1. Patients with left sided infective endocarditis who switched to oral antibiotics once stable had similar composite adverse event outcomes compared to patients treated with 6 weeks of intravenous antibiotics.
2. Patients in the oral treatment group had hospital stays significantly shorter than those in the intravenous treatment
Evidence Rating Level: 1 (Excellent)
Study Rundown: Left sided infective endocarditis generally requires 6 weeks of closely monitored intravenous antibiotic treatment. Due to the complexity of treatment many patients require extended hospital stays to learn how their treatment should be safely administered. If oral antibiotic therapy was a safe and feasible treatment option, significant treatment adherence issues and costs associated with extended hospital stays could be avoided. The Partial Oral Treatment of Endocarditis (POET) trial sought to evaluate how patients with stable left sided endocarditis responded to intravenous versus oral antibiotic therapy. The primary outcome, a composite of adverse events associated with infective endocarditis, showed oral treatment was noninferior to intravenous treatment at 6 months after treatment randomization. Additionally, hospital stays for patients in the oral treatment group were significantly shorter than in the intravenous group.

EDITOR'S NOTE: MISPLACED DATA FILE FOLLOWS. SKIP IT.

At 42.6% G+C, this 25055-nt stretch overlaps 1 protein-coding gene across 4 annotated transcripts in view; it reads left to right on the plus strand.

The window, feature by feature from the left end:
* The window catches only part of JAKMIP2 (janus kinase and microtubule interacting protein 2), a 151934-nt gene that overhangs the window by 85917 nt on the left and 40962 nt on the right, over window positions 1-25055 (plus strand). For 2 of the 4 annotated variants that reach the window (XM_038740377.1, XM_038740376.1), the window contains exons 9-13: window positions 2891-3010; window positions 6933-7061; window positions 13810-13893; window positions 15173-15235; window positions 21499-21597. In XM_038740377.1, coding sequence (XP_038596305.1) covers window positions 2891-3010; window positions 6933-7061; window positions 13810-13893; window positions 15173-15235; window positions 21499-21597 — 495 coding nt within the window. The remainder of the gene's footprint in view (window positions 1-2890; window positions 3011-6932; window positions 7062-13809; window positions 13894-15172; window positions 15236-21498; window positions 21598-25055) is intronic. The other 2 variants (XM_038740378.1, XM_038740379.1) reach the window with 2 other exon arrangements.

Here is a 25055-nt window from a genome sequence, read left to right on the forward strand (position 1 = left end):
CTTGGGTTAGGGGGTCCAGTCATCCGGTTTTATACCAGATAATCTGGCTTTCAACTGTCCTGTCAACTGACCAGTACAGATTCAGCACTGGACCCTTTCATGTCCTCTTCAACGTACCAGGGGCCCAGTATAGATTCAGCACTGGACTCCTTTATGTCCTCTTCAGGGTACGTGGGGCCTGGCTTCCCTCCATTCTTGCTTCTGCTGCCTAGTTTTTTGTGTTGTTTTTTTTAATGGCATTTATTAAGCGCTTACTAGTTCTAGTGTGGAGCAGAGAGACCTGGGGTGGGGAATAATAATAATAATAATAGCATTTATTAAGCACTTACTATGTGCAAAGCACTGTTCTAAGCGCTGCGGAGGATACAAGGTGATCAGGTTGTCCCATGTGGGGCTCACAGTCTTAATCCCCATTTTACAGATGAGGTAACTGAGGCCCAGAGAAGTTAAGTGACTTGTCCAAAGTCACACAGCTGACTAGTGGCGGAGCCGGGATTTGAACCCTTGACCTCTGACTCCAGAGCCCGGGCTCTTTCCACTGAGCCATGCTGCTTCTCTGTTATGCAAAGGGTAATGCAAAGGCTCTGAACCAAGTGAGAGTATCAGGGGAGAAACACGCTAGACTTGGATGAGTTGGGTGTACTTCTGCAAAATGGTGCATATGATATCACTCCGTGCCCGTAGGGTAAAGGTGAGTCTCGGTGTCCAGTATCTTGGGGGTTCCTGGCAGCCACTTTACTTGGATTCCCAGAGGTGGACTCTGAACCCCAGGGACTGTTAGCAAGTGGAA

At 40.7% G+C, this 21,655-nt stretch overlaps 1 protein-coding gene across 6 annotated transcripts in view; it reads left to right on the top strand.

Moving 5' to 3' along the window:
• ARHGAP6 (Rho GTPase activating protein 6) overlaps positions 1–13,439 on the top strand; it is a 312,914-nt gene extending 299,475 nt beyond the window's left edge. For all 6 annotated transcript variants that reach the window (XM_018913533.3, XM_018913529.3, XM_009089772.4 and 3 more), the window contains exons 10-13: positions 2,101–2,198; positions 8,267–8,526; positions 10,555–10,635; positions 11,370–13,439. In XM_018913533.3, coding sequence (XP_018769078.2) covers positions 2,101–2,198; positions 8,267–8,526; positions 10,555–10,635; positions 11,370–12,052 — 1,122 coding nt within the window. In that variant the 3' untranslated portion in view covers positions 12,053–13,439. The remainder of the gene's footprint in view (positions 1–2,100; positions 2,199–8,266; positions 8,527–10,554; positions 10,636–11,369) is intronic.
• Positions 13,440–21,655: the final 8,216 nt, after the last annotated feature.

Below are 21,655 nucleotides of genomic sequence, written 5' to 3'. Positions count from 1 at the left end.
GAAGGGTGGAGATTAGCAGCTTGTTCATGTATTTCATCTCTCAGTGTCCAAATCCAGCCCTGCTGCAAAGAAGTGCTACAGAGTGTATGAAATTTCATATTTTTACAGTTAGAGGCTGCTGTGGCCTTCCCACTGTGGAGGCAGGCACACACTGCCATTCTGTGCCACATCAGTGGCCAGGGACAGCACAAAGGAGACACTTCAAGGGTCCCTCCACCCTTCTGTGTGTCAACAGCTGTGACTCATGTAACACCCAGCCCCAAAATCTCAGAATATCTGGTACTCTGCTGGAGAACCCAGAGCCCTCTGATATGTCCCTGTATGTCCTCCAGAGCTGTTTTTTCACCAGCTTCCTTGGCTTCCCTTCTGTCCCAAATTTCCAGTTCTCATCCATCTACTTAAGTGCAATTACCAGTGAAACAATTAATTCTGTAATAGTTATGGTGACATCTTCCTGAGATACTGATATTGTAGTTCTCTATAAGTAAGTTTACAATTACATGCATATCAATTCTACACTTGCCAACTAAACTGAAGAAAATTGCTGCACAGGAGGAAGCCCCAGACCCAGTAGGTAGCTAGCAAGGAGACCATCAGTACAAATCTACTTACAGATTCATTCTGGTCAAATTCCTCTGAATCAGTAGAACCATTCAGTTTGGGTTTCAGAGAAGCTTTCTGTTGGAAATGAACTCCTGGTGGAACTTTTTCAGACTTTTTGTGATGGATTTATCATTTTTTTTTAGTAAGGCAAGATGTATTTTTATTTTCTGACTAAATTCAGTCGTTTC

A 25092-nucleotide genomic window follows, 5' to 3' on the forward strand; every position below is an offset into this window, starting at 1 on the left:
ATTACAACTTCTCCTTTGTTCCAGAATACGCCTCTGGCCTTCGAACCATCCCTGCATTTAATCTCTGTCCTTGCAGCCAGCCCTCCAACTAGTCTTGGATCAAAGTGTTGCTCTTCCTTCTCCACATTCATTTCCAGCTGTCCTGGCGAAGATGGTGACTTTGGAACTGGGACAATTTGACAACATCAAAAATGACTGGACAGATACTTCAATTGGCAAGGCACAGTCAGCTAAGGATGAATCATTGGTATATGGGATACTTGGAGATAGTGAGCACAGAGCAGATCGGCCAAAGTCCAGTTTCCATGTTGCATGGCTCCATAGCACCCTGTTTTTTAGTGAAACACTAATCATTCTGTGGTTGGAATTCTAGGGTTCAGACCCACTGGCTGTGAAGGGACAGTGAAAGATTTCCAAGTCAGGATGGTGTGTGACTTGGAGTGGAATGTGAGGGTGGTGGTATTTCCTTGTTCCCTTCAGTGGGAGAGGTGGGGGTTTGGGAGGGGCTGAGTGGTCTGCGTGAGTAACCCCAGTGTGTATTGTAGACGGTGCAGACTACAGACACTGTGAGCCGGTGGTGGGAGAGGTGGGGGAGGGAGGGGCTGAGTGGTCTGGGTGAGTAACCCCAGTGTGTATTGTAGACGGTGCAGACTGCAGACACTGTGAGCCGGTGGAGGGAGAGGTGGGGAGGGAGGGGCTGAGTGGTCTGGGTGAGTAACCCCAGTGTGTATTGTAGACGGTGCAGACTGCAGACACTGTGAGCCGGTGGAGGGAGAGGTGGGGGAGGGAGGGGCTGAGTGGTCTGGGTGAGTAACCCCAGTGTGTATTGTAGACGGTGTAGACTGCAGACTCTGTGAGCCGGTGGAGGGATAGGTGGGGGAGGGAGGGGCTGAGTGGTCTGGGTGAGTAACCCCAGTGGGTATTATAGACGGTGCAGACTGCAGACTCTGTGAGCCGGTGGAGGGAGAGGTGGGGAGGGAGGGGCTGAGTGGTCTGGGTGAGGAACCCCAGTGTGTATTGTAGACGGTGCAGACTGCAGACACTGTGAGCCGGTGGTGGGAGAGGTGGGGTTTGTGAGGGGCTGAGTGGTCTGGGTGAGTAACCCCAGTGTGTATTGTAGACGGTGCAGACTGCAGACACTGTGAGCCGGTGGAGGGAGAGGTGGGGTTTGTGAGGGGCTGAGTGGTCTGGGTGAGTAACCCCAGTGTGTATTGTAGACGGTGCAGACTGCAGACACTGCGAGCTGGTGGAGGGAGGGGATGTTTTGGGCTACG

This pragmatic randomized trial indicates a much more patient friendly oral antibiotic treatment regimen is a viable alternative to the traditional intravenous treatment infective endocarditis patients historically received. The study’s strengths include clinician guided choice of antibiotics and extensive subgroup analysis, while its limitations include exclusion of certain infectious organisms and limited generalizability of results as few patients evaluated for trial inclusion ultimately were enrolled in the trial.
In-Depth [randomized controlled trial]: This noninferiority, Danish, randomized controlled trial enrolled patients between 2011 and 2017. Eligible patients had infectious left sided endocarditis on native or prosthetic valves, had no indications for cardiac surgery, were in a stable clinical condition receiving intravenous antibiotics, and had positive blood culture for streptococcus, Enterococcus faecalis, Staphylococcus aureus, or coagulase-negative staphylococci. If patients had at least 10 days of antibiotic treatment scheduled, they were eligible for randomization. Patients were randomized to oral (n=201) or intravenous (n=199) treatment groups. Patients in the oral group were eligible to receive treatment in in outpatient clinics, while intravenous group patients remained in the hospital. Antibiotics were chosen by the treating physicians. The primary outcome was a composite outcome of mortality, cardiac surgery, clinically relevant embolic events, or relapse of bacteremia within 6 months of trial randomization. Composite outcome events occurred in 12.1% and 9.0% of the intravenously and orally treated patients, respectively (odds ratio [OR], 0.72; 95% confidence interval [CI], 0.37 to 1.36) indicating noninferiority of oral treatment. Incidence of embolic events, cardiac surgery, and bacteremia relapse were similar between the two groups, while incidence of death was greater in the intravenous group. For all subgroups assessed there was no discernable difference outcomes based on treatment received. Pharmacokinetics of orally administered antibiotics were measured, and no oral treatment regimens were changed based on plasma levels.
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